Preparing for a lesson observation can be an anxiety-inducing experience for many teachers. However, with proper planning, support, and organisation, it can also be a valuable opportunity for professional growth and development.

In writing this article I initially wrote down a long list of “dos” and “do nots”. I quickly realised that this approach was somewhat flawed, in that much will be dictated by the individual reader’s stage of development, and the priorities and culture of the school they work in. Therefore, I offer instead a guide to being as ready as you can be!

Agreeing the priorities

The very nature of the observation will vary from school to school, however, when you cut through it all, one commonality emerges – what is the key area you need to develop? This should be discussed with your line manager and agreed in line with the protocols of your school. Some schools may wish you to focus on two or three areas, but if the choice is yours, agree on a single focus, and work on that focus until mastered before moving on. (This is not to say that other areas cannot provide opportunities for insights.) Examples of these foci include:

  • Use of questioning techniques to deepen discussion
  • Positioning of the teacher to aid behaviour management
  • Use of mini whiteboards for assessment

Note that these are framed as the “what” (e.g. questioning) and the “what for” (e.g. to deepen discussion). This will help keep the focus razor-sharp and purposeful.

Agreeing the lesson observation time and date

Again, depending on the protocols of your school, you may have a lot or very little say in selecting your lesson. If you do have an input, think about this carefully. The choice of lesson can be the difference between a tick-box experience and an incredibly valuable one. Hopefully you have the confidence to embrace a class you are having difficulties with for your observation, so that you can get the support and guidance on the focus for improvement. If permitted, try to get three days to a full weeks’ notice so you have plenty of time to prepare. Last-minute observations can be anxiety-inducing and serve limited purpose in terms of school improvement.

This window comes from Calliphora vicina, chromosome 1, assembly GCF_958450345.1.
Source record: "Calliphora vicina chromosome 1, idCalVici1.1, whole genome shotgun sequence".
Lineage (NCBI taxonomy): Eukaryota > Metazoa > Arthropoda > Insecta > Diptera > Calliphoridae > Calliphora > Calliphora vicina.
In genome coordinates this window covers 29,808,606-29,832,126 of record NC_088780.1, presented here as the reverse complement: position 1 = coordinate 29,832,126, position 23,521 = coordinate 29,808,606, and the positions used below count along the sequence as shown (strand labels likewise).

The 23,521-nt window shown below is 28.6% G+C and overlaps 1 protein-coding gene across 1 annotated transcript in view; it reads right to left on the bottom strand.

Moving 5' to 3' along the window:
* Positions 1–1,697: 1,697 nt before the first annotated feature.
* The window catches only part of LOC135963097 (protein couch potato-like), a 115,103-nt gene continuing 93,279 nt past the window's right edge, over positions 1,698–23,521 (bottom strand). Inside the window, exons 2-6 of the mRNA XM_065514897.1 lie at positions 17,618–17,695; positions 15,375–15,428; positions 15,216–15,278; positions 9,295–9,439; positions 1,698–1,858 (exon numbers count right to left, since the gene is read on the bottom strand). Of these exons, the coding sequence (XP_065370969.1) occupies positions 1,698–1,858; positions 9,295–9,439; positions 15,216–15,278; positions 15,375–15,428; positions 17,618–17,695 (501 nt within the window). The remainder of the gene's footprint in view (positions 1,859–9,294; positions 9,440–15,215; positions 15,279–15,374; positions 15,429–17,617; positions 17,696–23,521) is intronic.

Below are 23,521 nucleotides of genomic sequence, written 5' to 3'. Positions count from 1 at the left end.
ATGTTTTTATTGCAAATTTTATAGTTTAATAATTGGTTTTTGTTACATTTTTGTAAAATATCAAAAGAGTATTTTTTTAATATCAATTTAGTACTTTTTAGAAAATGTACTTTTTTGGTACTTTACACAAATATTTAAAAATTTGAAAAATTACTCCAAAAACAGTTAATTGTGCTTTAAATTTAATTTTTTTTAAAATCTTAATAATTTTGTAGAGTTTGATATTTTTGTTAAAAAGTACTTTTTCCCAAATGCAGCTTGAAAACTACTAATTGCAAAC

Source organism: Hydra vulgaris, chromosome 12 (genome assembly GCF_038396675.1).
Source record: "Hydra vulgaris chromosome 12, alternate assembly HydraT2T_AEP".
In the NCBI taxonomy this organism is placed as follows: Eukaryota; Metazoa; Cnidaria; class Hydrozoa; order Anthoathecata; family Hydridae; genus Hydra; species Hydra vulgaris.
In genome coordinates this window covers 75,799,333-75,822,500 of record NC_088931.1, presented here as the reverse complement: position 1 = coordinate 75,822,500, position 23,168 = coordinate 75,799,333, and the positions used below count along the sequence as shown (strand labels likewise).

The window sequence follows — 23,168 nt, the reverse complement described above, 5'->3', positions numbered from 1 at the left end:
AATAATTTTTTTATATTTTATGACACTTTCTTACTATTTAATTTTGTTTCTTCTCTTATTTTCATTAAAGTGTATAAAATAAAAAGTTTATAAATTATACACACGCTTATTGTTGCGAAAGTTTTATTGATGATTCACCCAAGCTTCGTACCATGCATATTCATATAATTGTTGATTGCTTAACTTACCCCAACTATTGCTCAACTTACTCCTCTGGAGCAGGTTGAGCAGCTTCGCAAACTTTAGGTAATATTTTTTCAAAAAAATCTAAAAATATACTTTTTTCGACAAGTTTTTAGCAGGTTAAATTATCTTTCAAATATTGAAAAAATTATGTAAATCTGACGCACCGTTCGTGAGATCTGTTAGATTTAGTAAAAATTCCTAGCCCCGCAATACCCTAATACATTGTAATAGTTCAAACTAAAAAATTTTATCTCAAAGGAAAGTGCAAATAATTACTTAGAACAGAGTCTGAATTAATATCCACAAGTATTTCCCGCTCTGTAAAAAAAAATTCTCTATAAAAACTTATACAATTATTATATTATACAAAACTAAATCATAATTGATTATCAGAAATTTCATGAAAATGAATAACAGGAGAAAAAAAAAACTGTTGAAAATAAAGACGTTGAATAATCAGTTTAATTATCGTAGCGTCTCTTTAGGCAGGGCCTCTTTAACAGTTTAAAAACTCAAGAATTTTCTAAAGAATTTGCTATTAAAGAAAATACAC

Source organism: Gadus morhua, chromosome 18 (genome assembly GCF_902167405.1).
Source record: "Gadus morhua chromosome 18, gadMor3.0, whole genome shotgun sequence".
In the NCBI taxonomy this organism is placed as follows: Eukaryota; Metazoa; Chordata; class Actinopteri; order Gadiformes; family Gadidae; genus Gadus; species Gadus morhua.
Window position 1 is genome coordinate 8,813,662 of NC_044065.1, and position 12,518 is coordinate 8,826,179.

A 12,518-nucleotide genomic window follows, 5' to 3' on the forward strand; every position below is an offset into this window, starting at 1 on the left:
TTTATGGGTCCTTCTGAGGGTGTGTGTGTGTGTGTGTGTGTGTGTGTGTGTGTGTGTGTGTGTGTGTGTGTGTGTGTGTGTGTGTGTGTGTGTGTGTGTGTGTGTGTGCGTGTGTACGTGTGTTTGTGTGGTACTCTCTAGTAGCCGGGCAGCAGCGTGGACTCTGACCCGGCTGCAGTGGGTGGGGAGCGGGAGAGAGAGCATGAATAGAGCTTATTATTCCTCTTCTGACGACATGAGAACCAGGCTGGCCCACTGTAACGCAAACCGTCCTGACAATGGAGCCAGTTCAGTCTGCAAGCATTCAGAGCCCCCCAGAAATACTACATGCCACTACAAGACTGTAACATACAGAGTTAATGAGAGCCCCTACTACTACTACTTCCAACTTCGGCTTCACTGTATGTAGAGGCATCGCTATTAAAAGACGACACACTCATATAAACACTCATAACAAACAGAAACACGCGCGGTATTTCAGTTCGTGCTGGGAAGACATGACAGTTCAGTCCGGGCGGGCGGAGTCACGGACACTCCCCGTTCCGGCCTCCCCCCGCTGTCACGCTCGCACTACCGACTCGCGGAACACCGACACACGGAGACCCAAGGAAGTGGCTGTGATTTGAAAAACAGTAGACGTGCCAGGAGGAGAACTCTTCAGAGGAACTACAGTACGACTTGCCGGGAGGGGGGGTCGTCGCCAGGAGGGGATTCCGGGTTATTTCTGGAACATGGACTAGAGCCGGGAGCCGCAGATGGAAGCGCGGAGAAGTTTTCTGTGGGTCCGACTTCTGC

Students putting their hands up to answer a question in class.

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Deciding what to teach and how to teach it

This is easy! Teach whatever you planned to in the first place, in the way you planned to teach it! The observation process should look at the typicality of teaching in your classroom. One-off performance lessons provide no meaningful basis for individual and whole school improvement. Teachers and leaders should be working together, with integrity and honesty, to improve teaching and learning for the betterment of the pupils in the classroom. Therefore, I feel it is vital that observations are completed in line with the expected curriculum and your everyday approach to that class.

Planning for the lesson observation

As with any lesson you must consider the needs of your pupils. Consider the following:

  • Have you adjusted for any SEND pupils in your classroom?
  • Have you prepared coloured copies of resources for those who need them?
  • Are those pupils who require it sitting near the front or by the door?
  • Who will you need to go to first once a task has commenced to ensure they have understood?
  • Have you got an extension question for any pupils who finish early? This doesn’t need to be an extra bespoke worksheet, just consider how all your pupils will remain engaged, thinking hard, and focused on the learning at hand!

Secondary school teacher providing one-on-one support to a pupil.

My school does not require a specific lesson plan for lesson observations; however, many schools still do, and I for one think they can be a great tool for two reasons:

  1. Preparing a plan allows you to map out the flow of your lesson and potentially predict any areas of difficulty in advance. It allows you to think and plan for questioning, transitions, and timings.
  2. Having a plan printed and ready for your observer provides them with a clear view of what you intended to happen. As we know, lessons tend to deviate from said plans! If the observation is for half the lesson, it also provides a takeaway for the observer so they can get an idea of what went before and what is to follow.

The lesson plan itself will largely depend on the protocols of your school, however, a simple timeline or PowerPoint printout in note form will suffice! An all singing and all dancing word document listing every single event and possibility is a potential drain of your valuable time! Be careful!

It’s all about you!

Lesson observations should be first and foremost about developing you, the teacher! Embrace the opportunity and treat feedback as a gift. Remember, it’s not about being perfect for one lesson, but about providing a high standard to your pupils over a sustained period.

Best of luck!

David Gash

David Gash is a former Head of Science who has written and spoken extensively on curriculum, leadership, and pedagogy. He is currently a Doctoral student in the Thesis Phase with LJMU, researching the role of Energy and Curriculum Sequencing in Key Stage 3 Science and has worked to support Heads of Science and Physics teachers on curriculum development. You can explore more of his insights and thoughts on education by visiting his blog.